Shriners Hospitals for Children has teamed up with the fire department in Fond du Lac, Wisconsin this year to promote holiday fire safety, particularly with Christmas Tree safety.  3,000 water resistant ornaments were generously provided by the Shriners and the Fond du Lac Fire Department was more than happy to jump in to distribute them.  And they knew just the right places to begin.  The ornaments were attached to trees for sale at local tree sale locations and the local news media was on-hand to help spread the word. Chief Peter O'Leary hopes to expand on this program in future years and reach attendees of the Holiday parade or the annual tree-lighting ceremony.  "We hope these ornaments will remind our residents of how to keep fire safe during he holiday season" he says.  

Bronze Statue of Sparky

In an effort to recognize educators who take a lead role in making their communities safer, NFPA presents the Fire and Life Safety Educator of the Year Award.

The application deadline is February 9, 2018.

NFPA is looking for fire and life safety educators in the United States and Canada who

  • Work for a local fire department or fire marshal’s office.
  • Use NFPA educational programs and materials in a consistent and creative way.
  • Demonstrate excellence and innovation, reaching out to the community with NFPA materials.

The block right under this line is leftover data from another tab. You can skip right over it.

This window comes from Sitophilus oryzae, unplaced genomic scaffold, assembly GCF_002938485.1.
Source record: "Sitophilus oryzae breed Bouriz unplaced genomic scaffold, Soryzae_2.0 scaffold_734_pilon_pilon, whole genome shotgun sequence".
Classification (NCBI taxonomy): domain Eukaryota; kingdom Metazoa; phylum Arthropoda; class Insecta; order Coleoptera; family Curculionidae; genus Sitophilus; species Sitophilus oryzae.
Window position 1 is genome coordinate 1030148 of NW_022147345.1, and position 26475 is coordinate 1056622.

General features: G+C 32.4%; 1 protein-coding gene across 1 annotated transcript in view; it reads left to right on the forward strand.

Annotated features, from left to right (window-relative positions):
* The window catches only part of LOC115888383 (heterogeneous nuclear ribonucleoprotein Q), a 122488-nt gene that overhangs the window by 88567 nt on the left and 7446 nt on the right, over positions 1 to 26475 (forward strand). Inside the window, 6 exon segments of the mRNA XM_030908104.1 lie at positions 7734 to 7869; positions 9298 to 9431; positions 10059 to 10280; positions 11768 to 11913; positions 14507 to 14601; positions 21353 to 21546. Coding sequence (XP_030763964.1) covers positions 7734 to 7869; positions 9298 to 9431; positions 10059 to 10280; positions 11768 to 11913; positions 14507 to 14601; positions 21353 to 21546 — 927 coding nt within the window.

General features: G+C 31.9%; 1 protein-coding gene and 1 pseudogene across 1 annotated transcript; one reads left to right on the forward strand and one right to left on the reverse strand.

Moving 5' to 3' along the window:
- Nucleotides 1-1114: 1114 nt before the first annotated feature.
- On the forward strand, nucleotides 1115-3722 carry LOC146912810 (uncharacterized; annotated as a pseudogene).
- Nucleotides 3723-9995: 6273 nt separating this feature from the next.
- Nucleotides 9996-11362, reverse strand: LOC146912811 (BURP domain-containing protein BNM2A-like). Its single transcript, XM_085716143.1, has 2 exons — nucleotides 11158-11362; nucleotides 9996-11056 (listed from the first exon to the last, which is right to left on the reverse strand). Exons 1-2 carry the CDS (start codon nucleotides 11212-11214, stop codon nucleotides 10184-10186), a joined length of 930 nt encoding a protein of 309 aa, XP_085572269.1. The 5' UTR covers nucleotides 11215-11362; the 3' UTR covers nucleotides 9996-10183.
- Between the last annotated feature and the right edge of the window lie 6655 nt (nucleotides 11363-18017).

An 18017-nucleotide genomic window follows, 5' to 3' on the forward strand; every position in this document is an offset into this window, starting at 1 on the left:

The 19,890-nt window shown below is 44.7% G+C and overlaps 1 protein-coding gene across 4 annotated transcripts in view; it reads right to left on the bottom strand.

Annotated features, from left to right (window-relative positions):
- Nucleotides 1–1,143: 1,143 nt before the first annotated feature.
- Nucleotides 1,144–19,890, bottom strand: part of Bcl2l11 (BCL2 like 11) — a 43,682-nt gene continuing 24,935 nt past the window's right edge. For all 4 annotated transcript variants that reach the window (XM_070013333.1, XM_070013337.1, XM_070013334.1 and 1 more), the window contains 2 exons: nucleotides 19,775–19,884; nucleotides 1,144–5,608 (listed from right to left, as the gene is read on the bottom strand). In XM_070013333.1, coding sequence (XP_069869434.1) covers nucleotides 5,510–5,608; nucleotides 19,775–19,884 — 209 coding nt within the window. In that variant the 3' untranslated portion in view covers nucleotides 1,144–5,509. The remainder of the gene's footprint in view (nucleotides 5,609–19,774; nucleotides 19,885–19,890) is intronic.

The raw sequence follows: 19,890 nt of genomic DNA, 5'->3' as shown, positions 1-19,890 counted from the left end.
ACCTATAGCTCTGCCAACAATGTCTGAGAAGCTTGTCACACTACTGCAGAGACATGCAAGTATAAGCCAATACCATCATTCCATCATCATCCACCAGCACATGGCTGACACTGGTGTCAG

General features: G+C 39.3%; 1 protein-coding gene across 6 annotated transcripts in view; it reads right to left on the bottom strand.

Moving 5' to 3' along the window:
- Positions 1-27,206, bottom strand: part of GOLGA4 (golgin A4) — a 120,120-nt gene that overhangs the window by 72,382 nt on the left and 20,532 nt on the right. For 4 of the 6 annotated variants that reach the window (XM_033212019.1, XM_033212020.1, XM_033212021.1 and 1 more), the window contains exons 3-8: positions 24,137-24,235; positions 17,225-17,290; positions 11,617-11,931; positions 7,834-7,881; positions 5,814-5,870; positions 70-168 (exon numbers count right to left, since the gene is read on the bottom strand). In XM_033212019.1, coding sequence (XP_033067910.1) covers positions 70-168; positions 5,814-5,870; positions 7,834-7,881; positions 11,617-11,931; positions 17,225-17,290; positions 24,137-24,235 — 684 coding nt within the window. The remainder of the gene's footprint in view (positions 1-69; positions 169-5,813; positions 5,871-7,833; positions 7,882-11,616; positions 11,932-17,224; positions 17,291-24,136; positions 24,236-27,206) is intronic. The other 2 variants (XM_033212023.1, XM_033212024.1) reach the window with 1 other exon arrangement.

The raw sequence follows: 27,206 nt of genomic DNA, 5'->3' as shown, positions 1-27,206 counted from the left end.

The Educator of the Year receives a $1,000 honorarium and travel and registration to NFPA Conference in Las Vegas in June 2018 for an award presentation, where the recipient will receive the Sparky statuette.

The local fire department receives a $1,000 donation to support public education activities.

Image of high-rise building and safety tips

High-rise buildings have garnered significant attention in the fire safety world over the years. Because of the nature of high-rise buildings, a great number of people have to travel great vertical distances on the stairs to evacuate in an emergency. Historically, it has been said that occupants should never use an elevator during a fire or similar building emergency. However, after the September 11, 2001 attacks on the World Trade Center, this position was reevaluated.

Some buildings are better equipped with elevators intended for use during an emergency. These types of elevators will be clearly marked that they are safe to use in the event of an emergency.

Elevators that meet section 7.14 of the Life Safety Code© may be used for occupant evacuation. However, it is never required. Where elevators are used for occupant egress, the elevator shall not count as one of the required means of egress, it shall not be included in determining the capacity of the means of egress, and it shall not be used to satisfy the arrangement of means of egress requirements.  There are numerous other requirements that must be met in order to use an elevator for occupant evacuation during a fire or similar emergency including, but not limited to, marking of the elevator, building fire alarm requirements, building sprinkler system requirements, and two-way communication systems in the elevator lobby.  Regardless of what occupancy type the elevator is in, the requirements can be found in section 7.14. 

NFPA’s High-rise Apartment and Condominium Safety tip sheet covers how to escape during an emergency based on various scenarios.